Wednesday, February 06, 2008

contacting and befriending famous people




I enjoy contributing usability analysis, socnet marketing, and web content tips to various CEOs, business publications, and universities. When a magazine publishes your article, or a blog publishes an article about you with a link to your blog, you are providing intellectual property to them.

You want to spread your ideas and your reputation to the people who care and are major influencers.

Tom Peters is the #1 management guru.

In respect of that fact, I buy and devour his books. He is a radical Business As Bizarre pundit that most of the giant corporations love to hire and listen to. I posted some nice comments on his blog, had an email conversation with his office, and suddenly Tom mails me a free copy of his book Talent.

This is how it works in the blogosphere today.

I give just one example, for I promised The Tinbasher "no more name dropping". But see, I have so many names to drop, and they all like me! Aren't you happy to know that? Happy for me, I mean?

My point is that we are in an ideological swamp that's upside down and inside out...when we're online. The rules and norms are all topsy turvy. You get rich by sharing freely and giving things away. You make money by avoiding ads and commercials, replacing them with infotainment, inspiration, and controversy.

Information of all kinds are mostly free. Much music is free and legally downloadable. Same with open source software, CMS, and many web technology tools like Twitter, Ning, and YouTube.

Behold: in a distinctly non-capitalistic manner, much of my information and practice are derived from freely distributed professional essays and manifestos. I will now mention just a few of these sources.

My web usability friends at Microsoft have given me insights on how to conduct usability tests on APIs (application program interface) for software products. My pals at SourceForge discussion lists freely help me understand how to use my free Audacity online music recording and production studio.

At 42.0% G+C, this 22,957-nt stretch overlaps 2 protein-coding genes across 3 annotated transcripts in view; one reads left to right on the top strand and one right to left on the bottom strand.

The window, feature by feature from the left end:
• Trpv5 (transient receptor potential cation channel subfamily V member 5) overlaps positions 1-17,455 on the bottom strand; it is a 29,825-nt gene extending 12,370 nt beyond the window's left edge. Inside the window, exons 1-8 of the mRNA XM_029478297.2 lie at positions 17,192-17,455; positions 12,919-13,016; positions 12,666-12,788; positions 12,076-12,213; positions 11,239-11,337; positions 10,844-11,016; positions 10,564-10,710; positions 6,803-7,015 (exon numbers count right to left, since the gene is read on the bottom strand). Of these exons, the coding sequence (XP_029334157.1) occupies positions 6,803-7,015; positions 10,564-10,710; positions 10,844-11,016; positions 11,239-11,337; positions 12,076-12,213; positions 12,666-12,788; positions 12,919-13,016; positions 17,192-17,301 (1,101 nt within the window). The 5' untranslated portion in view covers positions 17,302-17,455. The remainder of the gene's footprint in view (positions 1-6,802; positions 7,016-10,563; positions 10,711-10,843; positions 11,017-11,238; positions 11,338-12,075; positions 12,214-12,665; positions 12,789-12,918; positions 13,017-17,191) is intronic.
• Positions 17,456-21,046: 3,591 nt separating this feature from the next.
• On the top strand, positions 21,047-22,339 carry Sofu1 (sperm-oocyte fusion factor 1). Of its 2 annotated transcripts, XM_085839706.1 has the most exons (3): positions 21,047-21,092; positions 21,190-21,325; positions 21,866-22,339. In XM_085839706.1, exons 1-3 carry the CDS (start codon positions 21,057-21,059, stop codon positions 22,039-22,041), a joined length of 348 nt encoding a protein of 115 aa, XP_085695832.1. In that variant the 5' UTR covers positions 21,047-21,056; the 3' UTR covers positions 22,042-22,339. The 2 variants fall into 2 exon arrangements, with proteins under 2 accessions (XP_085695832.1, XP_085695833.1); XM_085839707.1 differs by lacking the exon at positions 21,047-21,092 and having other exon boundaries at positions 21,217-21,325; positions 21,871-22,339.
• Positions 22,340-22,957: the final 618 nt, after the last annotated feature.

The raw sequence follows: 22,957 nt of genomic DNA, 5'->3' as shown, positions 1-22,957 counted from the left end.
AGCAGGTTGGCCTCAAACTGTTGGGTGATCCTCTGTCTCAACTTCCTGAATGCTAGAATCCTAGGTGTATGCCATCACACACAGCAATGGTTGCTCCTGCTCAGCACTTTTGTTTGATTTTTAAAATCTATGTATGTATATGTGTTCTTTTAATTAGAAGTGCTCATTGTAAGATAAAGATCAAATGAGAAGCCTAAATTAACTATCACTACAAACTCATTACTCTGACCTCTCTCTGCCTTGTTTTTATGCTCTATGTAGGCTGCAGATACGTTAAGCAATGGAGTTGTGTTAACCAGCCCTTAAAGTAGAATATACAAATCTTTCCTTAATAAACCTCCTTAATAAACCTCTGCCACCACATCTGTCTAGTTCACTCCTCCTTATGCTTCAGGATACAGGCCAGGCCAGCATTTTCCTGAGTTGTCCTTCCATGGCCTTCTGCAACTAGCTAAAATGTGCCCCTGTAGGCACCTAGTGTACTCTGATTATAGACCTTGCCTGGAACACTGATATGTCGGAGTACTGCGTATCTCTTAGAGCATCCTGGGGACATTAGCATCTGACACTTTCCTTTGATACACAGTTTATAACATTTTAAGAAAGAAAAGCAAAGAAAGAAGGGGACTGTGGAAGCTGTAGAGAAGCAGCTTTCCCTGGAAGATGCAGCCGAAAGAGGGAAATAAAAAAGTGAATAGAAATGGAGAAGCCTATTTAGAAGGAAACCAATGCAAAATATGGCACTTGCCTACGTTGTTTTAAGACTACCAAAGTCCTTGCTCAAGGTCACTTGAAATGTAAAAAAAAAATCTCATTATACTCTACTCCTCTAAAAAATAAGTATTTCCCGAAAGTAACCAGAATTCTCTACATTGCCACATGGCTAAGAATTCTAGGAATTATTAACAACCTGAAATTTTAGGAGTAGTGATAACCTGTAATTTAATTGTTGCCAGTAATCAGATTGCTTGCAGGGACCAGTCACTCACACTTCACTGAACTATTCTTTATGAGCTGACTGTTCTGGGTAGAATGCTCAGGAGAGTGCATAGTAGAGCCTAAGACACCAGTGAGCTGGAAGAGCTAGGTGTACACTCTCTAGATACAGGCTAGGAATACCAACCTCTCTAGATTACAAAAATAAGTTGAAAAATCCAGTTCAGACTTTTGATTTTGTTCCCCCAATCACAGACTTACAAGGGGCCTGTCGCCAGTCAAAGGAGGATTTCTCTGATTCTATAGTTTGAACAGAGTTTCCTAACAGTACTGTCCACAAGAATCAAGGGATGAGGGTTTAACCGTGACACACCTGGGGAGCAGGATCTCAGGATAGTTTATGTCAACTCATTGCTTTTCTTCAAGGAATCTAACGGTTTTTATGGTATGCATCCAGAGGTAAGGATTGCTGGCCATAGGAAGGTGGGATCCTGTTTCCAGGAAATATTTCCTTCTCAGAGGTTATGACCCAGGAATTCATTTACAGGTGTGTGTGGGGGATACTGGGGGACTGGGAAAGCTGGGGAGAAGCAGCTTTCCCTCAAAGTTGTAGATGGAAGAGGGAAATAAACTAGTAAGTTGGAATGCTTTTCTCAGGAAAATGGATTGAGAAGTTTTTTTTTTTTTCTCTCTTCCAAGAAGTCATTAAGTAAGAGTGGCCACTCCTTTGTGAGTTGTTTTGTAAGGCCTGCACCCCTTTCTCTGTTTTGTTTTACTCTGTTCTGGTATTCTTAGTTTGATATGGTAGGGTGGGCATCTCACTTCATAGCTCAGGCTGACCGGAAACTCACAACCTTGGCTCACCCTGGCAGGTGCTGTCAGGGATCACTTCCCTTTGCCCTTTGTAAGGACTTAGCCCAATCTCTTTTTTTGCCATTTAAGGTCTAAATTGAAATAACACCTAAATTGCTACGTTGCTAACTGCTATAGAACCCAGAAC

Through MySpaceMusic, I'm making personal contact with actual musicians and bands that I've admired from afar for many years. I don't mean just a Friend Acceptance and an avatar to display in your Top 40 display.

I mean real, intimate conversations with avant garde composers, art rock bands, and experimental music geniuses. We compare ideas, compliment each other, discuss collaborations, invite each other to appear on streaming event webcasts and live performances, and purchase CDs from each other.

In just 30 days, I acquired over 2,700 profile views (people checking out my music page) and 1,000 fans of my music, mostly other musicians, indie record labels, and bands. Where else can a relatively obscure, underground band like The Str8 Sounds attract so many thousands in a single month?

Each of these bands had to Accept my Friend Request, and in doing so, they can visit my page and my music automatically plays when they arrive, so my music and lyrics must have appealed in some small and pathetic way to these poor misguided seekers of something to listen to besides the antiquated radio. Musicians hunger for new music by others just as much as fans do!

I have also received over 150 comments directly posted by these musicians I admire. So the interaction and community building of MySpaceMusic is truly remarkable and fast-spreading.

Prior to the blogosphere, you had almost no luck contacting and conversing with famous musicians, artists, and entrepreneurs. Now I am on personal terms with about 50% of my gurus, mentors, and role models of the past, in a variety of fields.

This is truly exciting, and it's not me alone with the power to perform this cyber-philic auto-magical feat. Anyone can do it. It's the first phase of universal compu-telepathy.

1 comment:

Paul Woodhouse said...

It just wouldn't be the same if you stopped dropping names like little crumbs to help you get back to your gingerbread shed.